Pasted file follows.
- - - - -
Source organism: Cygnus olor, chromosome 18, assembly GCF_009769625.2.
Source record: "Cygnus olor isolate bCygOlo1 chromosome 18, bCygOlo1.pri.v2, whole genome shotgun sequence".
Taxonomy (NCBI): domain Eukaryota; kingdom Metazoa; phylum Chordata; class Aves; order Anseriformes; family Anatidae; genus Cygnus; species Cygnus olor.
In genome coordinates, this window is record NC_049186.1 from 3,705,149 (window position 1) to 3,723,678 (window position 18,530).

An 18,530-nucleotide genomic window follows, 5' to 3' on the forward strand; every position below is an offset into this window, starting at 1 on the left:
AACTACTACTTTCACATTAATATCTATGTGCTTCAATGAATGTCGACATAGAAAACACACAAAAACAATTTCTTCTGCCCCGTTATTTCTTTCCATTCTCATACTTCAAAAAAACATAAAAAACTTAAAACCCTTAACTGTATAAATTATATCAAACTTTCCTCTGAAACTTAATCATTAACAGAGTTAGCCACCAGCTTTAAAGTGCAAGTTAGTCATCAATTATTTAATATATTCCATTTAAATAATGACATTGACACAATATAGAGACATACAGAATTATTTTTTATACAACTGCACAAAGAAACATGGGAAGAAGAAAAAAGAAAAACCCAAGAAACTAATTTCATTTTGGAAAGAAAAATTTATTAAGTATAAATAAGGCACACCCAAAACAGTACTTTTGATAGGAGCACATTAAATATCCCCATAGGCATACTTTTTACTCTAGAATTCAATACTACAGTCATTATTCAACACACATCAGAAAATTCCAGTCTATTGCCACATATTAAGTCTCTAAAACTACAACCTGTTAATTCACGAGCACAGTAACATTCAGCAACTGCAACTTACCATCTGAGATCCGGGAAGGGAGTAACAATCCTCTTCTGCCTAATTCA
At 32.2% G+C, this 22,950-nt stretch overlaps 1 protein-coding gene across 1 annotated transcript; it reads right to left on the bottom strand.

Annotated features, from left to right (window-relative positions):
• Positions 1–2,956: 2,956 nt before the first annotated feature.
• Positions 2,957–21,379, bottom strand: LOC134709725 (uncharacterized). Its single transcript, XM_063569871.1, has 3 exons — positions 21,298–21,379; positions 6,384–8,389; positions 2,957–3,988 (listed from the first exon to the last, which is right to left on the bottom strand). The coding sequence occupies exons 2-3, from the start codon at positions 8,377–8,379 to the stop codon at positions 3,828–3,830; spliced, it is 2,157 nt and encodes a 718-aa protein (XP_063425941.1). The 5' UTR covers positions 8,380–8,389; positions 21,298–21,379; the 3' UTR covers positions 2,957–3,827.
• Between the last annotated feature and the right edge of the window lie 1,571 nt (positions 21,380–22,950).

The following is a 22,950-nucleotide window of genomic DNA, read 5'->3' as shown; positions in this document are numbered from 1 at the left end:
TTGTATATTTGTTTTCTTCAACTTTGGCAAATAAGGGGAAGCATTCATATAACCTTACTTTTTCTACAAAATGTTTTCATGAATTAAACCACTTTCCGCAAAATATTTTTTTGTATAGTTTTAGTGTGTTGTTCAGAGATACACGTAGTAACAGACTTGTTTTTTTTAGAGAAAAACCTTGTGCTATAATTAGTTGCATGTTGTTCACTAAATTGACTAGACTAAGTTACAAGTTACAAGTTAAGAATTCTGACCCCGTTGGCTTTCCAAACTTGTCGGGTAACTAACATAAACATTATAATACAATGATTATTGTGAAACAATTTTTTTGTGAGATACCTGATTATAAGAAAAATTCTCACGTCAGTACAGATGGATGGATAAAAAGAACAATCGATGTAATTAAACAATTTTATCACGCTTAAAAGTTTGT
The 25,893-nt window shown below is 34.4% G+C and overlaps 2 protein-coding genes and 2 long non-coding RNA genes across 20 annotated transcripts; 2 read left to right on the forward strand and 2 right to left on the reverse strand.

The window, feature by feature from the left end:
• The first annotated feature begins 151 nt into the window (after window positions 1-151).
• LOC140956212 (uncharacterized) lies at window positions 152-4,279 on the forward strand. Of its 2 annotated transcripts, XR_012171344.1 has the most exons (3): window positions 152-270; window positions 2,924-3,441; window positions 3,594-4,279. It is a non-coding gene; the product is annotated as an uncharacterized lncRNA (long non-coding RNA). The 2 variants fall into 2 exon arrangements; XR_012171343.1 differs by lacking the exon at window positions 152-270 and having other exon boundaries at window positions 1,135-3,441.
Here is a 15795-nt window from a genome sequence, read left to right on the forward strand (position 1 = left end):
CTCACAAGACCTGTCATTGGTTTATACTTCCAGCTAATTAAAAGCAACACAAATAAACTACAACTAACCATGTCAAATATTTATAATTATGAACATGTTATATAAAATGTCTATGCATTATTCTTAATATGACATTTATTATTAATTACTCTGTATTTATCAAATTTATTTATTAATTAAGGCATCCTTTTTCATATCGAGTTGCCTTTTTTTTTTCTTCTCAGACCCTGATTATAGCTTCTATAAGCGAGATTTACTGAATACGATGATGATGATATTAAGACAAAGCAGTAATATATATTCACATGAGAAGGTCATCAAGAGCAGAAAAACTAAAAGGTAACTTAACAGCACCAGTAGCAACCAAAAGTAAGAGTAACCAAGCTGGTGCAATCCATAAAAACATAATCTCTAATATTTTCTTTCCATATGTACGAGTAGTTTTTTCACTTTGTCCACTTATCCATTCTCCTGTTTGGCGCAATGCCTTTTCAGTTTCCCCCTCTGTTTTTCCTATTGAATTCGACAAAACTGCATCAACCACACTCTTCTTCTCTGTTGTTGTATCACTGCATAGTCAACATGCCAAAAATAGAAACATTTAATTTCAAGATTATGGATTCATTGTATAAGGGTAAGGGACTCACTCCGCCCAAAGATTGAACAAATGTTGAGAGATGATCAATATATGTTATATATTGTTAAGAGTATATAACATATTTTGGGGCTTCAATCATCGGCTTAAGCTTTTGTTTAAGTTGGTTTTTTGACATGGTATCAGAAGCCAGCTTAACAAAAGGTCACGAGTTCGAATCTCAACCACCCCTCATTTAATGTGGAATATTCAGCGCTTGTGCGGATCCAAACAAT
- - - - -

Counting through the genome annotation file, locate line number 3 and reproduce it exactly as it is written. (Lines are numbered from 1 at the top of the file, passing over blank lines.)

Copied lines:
Taxonomy (NCBI): domain Eukaryota; kingdom Metazoa; phylum Chordata; class Aves; order Anseriformes; family Anatidae; genus Cygnus; species Cygnus olor.